Writer-director Takeshi Kitano, who also stars in his films under the name Beat Takeshi, provides his own characteristically oddball take on an old Japanese samurai series of TV programs and movies in “Zatoichi: The Blind Swordsman.” The picture has loads of plot and indulges in abrupt shifts of tone, but is pretty cavalier about structure–a fact which may bother some viewers. But if you’re in the mood for a movie that blends martial arts action, whimsy, broad comedy and even music, along with splashes of CGI blood so artistically applied that the effect looks like an oil painting–and don’t mind that it isn’t all wrapped up into a coherent package–then the weird mixture Kitano serves up here should tickle your fancy.
The glue that holds the narrative together (as much as it is) is the title figure, played by Takeshi with bleach-blond, short-cropped hair, a shambling old man’s gait and a tendency to prefer squinting and giggling to conversation . Zatoichi is a sightless masseur who wanders the countryside with a cane concealing his sword, which he wields with preternatural skill and accuracy despite his infirmity. He comes to a village where a war for control is raging among rival clans, the most powerful of which is the Ginzo gang, now strengthened by the addition of a masterless samurai named Hattori (Tadanobu Asano), who’s placed his sword at the call of the Ginzo lords and quickly demolishes the competition. Zatoichi takes up residence with Oume (Michiyo Oguso), an elderly woman, and soon links up with her goofball nephew Shinkichi (Guadalcanal Taka), with whom he shares a devotion to the gambling houses (though he inevitably wins the dice throws while his younger friend always loses at the tables). The three are ultimately drawn into conflict with the Ginzo when they befriend two traveling geishas, Osei (Daigoro Tachibana) and Okinu (Yuko Daine), who are actually the children of a family slain years before by a gang and on the lookout for revenge. Ultimately Zatoichi must take on the Ginzo crew, including Hattori, and unmask the secret leader of the criminal cartel (who proves, as in 1940s serials, the most unlikely figure who’s been paraded before us).
“Zatoichi” is a melange of very different tones and styles. There’s a gently humorous air about most of the material surrounding the main character, until he pulls out his sword for battle–at which point the picture switches into deadly serious fight mode, with plenty of amazing feats of swordsmanship and lots of animated sanguinary additions to the live action to give the scenes a lovely, almost surrealistic artistic flourish. But that isn’t all. The subplot with the geishas has a strongly sentimental, even poignant side, including a revelation about one of them that takes a really dramatic turn; still, it also allows for some comic twists. And there are spurts of very broad farce, as in the figure of an addled neighborhood boy who desperately wants to be a sumarai and three other stoogish local youths (their scene with Shinkichi is pure Larry, Curly and Moe). And to top it off, Kitano adds a big closing song-and-dance number in extravagantly theatrical style. It’s not too much to say that you don’t know what’s going to happen next in “Zatoichi”–its willingness to try anything, from understated humor to broad farce, from outlandish action to quiet sadness, keeps the viewer on his toes.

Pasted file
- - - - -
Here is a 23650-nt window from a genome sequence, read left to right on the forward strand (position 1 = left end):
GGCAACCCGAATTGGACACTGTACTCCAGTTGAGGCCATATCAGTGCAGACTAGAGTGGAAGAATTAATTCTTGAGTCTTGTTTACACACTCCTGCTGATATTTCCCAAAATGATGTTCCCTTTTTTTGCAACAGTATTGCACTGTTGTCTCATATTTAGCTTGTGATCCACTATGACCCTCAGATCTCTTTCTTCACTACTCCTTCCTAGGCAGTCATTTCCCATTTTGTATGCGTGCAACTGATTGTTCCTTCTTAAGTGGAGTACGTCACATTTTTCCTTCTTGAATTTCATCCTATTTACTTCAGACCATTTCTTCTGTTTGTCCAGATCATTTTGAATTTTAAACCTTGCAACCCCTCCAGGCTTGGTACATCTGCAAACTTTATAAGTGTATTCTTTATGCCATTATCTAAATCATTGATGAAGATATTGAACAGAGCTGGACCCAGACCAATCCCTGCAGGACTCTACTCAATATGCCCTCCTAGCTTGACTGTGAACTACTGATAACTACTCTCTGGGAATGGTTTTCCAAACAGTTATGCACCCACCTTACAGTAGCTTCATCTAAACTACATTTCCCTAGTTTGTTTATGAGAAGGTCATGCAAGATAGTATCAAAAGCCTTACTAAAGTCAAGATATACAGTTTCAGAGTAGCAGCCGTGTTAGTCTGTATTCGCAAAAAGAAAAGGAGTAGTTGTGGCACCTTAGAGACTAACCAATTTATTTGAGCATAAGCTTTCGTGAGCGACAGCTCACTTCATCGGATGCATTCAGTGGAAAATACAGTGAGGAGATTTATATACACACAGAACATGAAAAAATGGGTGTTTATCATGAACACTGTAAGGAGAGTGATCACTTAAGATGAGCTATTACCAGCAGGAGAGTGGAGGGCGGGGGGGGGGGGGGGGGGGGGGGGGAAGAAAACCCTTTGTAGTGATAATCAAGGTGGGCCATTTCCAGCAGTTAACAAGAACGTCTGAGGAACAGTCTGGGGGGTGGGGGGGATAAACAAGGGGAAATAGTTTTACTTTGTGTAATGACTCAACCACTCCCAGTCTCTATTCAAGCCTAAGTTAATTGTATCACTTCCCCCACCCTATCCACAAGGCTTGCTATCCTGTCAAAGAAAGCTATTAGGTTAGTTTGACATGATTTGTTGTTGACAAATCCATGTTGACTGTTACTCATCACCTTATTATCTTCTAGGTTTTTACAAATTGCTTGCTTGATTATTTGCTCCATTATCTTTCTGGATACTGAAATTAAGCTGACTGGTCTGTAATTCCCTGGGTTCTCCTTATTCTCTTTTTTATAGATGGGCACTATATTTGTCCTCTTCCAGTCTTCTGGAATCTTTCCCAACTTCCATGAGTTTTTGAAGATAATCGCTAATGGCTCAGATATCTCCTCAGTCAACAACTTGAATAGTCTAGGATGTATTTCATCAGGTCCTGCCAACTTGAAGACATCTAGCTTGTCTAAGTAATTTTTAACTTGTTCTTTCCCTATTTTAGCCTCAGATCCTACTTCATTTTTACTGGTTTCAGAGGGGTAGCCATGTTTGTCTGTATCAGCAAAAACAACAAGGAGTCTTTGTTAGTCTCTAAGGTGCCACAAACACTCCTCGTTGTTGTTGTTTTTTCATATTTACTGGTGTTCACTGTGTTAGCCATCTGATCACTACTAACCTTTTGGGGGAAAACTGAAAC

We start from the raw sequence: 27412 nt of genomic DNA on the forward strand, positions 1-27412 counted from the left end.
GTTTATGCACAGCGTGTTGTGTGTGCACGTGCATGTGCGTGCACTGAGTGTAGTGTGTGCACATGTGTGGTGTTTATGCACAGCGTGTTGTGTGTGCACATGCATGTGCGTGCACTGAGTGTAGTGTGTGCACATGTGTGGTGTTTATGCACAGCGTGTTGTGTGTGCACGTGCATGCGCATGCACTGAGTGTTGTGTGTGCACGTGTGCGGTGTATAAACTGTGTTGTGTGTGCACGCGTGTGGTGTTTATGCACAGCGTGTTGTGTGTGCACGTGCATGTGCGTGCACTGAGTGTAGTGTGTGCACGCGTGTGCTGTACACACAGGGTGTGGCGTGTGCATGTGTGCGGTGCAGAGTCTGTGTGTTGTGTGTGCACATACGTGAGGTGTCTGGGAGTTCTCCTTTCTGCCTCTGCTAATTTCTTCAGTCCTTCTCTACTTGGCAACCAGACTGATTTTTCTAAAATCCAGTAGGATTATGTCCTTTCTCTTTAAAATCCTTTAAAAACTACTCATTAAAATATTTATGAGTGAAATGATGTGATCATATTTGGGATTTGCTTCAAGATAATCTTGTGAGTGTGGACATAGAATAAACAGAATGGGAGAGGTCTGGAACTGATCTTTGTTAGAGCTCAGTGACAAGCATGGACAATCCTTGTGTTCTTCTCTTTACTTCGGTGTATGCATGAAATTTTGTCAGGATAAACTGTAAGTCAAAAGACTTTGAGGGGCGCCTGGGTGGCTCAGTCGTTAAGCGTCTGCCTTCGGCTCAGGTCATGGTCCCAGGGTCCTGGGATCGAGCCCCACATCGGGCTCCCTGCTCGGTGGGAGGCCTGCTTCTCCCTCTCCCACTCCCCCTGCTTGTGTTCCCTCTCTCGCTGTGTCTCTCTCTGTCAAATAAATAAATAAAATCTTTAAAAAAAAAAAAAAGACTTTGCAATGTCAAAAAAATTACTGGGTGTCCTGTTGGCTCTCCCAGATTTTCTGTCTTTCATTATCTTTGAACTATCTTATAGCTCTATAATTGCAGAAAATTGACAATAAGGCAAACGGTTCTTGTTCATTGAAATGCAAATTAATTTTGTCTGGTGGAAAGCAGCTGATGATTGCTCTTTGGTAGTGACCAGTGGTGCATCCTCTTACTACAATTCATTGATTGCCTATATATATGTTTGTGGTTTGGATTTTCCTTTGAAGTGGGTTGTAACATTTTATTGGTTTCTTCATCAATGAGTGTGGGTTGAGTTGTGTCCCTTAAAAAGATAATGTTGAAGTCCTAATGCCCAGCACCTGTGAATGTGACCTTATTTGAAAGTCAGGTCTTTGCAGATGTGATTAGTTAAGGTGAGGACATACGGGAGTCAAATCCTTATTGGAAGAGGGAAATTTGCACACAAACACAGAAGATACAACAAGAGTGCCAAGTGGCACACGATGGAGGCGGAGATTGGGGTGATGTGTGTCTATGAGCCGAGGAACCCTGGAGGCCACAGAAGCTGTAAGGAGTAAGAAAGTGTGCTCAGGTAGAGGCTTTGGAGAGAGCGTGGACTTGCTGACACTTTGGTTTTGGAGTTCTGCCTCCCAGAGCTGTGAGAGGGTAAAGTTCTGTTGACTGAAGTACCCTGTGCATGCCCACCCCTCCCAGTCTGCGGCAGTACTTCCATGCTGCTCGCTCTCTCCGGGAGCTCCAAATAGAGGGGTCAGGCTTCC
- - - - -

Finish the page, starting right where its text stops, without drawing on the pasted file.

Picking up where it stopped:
That’s a strength, but also a weakness, since Kitano never manages (or bothers) to tie everything together terribly well, or to connect the various strands in a convincing way–he just allows one element to stumble into the next. (There’s a sequence plopped in of Zatoichi dispatching a crowd of opponents in a rainstorm that’s beautifully choreographed, for example, but we’re never informed where the action occurs or who the swordsmen are.) The inconsistency is curiously enjoyable, but it gives the movie a ragged, sometimes positively clumsy feel. Still, the cast throw themselves into things with such joyous abandon–even if Kitano gives himself a bit too much latitude from time to time–that they keep it afloat over any trouble spots. The production isn’t of epic size, but it’s convincing enough, and Katsumi Yanagijima’s cinematography and Keiichi Suzuki’s score are distinct pluses.
You don’t have to be a fan of the old Zatoichi to appreciate this new incarnation of the character. In this case Kitano’s characteristically idiosyncratic approach to genre material pays rich dividends.